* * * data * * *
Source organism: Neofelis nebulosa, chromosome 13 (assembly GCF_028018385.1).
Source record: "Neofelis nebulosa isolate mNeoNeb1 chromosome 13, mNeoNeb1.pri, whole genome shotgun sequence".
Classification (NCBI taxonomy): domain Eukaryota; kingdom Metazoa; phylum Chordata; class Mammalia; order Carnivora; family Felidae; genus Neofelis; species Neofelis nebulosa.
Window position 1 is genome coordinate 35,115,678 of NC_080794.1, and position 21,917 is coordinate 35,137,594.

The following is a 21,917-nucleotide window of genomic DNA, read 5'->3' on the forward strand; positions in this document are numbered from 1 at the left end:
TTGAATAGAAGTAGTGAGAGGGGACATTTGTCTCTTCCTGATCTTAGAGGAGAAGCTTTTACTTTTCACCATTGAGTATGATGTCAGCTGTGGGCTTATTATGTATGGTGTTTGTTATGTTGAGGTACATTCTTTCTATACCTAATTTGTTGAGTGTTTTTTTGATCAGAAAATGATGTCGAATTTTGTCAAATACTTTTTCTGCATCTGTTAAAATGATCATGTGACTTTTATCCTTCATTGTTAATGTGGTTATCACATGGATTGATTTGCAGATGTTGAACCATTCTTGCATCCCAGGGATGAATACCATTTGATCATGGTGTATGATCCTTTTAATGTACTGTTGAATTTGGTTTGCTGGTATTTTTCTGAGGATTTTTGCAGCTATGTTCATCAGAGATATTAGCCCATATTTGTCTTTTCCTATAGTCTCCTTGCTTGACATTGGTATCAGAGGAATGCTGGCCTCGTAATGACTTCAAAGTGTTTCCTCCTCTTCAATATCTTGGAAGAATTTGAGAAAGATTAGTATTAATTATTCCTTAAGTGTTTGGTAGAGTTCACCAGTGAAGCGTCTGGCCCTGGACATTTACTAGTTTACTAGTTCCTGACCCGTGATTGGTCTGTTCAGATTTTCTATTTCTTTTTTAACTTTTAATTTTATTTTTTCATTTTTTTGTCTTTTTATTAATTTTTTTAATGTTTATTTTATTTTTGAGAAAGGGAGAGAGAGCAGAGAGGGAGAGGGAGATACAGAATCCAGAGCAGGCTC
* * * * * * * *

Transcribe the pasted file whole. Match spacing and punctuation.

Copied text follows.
Source organism: Neofelis nebulosa, chromosome 13 (assembly GCF_028018385.1).
Source record: "Neofelis nebulosa isolate mNeoNeb1 chromosome 13, mNeoNeb1.pri, whole genome shotgun sequence".
Classification (NCBI taxonomy): domain Eukaryota; kingdom Metazoa; phylum Chordata; class Mammalia; order Carnivora; family Felidae; genus Neofelis; species Neofelis nebulosa.
Window position 1 is genome coordinate 35,115,678 of NC_080794.1, and position 21,917 is coordinate 35,137,594.

The following is a 21,917-nucleotide window of genomic DNA, read 5'->3' on the forward strand; positions in this document are numbered from 1 at the left end:
TTGAATAGAAGTAGTGAGAGGGGACATTTGTCTCTTCCTGATCTTAGAGGAGAAGCTTTTACTTTTCACCATTGAGTATGATGTCAGCTGTGGGCTTATTATGTATGGTGTTTGTTATGTTGAGGTACATTCTTTCTATACCTAATTTGTTGAGTGTTTTTTTGATCAGAAAATGATGTCGAATTTTGTCAAATACTTTTTCTGCATCTGTTAAAATGATCATGTGACTTTTATCCTTCATTGTTAATGTGGTTATCACATGGATTGATTTGCAGATGTTGAACCATTCTTGCATCCCAGGGATGAATACCATTTGATCATGGTGTATGATCCTTTTAATGTACTGTTGAATTTGGTTTGCTGGTATTTTTCTGAGGATTTTTGCAGCTATGTTCATCAGAGATATTAGCCCATATTTGTCTTTTCCTATAGTCTCCTTGCTTGACATTGGTATCAGAGGAATGCTGGCCTCGTAATGACTTCAAAGTGTTTCCTCCTCTTCAATATCTTGGAAGAATTTGAGAAAGATTAGTATTAATTATTCCTTAAGTGTTTGGTAGAGTTCACCAGTGAAGCGTCTGGCCCTGGACATTTACTAGTTTACTAGTTCCTGACCCGTGATTGGTCTGTTCAGATTTTCTATTTCTTTTTTAACTTTTAATTTTATTTTTTCATTTTTTTGTCTTTTTATTAATTTTTTTAATGTTTATTTTATTTTTGAGAAAGGGAGAGAGAGCAGAGAGGGAGAGGGAGATACAGAATCCAGAGCAGGCTC